The Indians nearly had their fortunes turned around when Vernon Stouffer (of Stouffer’s Food acclaim) nearly sold the team to a person his son, Jim, was co-owners of a minor league basketball in Cleveland with (before the Cavaliers were established). However, due to an issue that Billman dives into in the documentary that happened during nearly a decade prior, Stouffer did not sell the team to that person.
That person was George Steinbrenner.
Steinbrenner, who was a Cleveland native, ended up buying the New York Yankees from CBS before the 1973 season. From then until his death in 2010, the Yankees won seven World Series titles. Meanwhile, Cleveland hasn’t won one since 1948.
Steinbrenner’s story with the Indians was the genesis of Billman wanting to make the documentary.
“Through Believeland, I started to learn, which I did not know going into Believeland, that George Steinbrenner was from Cleveland and try to buy the Indians in 1971,” Billman told Call To The Pen. “I didn’t know that. So I started researching that and in fact, at one point after Believeland came out, I pitched to my bosses (at ESPN) at the time. They said ‘no, not happening.’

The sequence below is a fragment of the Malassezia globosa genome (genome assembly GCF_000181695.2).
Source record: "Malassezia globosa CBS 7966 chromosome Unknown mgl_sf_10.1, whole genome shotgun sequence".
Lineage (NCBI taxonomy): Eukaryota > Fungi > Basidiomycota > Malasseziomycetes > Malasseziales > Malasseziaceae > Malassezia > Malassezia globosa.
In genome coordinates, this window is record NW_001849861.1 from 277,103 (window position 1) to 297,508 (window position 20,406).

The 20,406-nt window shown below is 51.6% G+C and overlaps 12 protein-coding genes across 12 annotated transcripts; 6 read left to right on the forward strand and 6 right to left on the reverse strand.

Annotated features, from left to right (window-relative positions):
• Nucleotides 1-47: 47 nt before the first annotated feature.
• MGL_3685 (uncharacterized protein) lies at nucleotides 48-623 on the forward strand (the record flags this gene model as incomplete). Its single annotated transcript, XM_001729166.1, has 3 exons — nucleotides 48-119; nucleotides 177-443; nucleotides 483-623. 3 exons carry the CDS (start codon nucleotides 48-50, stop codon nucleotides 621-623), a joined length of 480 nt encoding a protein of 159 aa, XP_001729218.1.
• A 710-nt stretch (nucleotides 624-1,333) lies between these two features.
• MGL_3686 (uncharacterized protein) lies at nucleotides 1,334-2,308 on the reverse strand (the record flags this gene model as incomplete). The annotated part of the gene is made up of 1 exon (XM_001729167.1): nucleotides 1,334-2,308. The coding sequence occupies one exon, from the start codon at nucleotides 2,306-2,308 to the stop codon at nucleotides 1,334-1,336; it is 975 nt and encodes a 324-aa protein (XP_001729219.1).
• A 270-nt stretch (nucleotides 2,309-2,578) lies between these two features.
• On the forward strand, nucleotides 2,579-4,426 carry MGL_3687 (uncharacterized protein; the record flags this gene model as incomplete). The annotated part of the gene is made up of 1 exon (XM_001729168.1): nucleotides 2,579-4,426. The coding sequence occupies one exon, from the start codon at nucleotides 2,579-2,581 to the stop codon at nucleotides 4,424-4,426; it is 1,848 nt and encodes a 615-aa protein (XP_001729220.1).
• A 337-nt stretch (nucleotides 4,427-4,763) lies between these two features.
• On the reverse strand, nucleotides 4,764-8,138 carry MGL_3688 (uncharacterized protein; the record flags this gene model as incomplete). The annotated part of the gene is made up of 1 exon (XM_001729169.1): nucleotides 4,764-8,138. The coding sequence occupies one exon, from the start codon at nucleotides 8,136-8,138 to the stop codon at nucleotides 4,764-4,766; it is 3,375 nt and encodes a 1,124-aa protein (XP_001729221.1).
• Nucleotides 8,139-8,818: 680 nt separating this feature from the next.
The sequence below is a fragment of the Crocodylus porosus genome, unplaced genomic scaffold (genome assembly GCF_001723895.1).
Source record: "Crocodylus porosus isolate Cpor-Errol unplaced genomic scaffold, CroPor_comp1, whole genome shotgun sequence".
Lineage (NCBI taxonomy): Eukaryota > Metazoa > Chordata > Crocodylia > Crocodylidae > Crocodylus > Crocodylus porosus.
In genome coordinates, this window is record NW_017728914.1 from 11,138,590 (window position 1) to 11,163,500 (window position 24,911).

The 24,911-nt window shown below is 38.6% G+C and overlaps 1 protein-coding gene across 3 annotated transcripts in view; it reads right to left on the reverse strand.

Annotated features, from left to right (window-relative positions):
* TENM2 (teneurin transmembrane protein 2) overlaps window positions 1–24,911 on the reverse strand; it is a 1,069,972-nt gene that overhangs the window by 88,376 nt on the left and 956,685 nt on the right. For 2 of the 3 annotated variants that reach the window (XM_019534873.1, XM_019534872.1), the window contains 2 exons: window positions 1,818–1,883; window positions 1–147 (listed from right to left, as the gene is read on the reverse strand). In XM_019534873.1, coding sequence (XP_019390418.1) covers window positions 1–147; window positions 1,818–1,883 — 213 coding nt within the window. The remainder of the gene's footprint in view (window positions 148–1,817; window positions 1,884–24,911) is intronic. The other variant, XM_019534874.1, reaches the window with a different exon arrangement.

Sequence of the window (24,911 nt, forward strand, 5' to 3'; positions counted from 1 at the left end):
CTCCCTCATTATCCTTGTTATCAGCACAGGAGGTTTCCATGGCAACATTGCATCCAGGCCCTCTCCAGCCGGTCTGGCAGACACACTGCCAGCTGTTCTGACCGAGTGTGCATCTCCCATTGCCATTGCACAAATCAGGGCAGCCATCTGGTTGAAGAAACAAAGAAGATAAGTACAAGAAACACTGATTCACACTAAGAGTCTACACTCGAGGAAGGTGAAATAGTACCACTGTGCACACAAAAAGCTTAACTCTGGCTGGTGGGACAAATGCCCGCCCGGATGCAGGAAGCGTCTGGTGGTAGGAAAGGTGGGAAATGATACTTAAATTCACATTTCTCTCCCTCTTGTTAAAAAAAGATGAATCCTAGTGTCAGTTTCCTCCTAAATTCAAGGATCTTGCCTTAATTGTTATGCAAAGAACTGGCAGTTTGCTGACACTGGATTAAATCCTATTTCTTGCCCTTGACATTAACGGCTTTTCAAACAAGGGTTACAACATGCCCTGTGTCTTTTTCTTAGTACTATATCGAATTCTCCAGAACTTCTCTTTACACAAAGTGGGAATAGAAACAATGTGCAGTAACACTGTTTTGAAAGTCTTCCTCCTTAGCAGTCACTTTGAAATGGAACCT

Then, in 2020, Billman explained that he learned more about the story of Ray Chapman through Sowell’s book. That’s when he decided to intertwine Steinbrenner trying to buy the Indians in 1971 and Chapman.
"“(I decided to do a) much deeper dive into the history of Indians and Yankees because I think there’s a lot of history here that needs to be told. And I know the story is pretty well (Billman grew up a fan of the Indians as he was born in Elyria, Ohio and was raised in North Olmsted, Ohio, which are about 30 and 20 miles away from Cleveland). And so that’s how it all began. The book is a wonderful book. It’s kind of a thread throughout the film. And then what I did was take the (2007 ALDS Game 2) bugs game, 1997, 1998, (Bob) Feller (and Joe) DiMaggio (and their rivalry in the 1940s), 1948, 1954, and then what happened was Steinbrenner throughout the timeline there to kind of weave in 100 years of Yankees-Indians."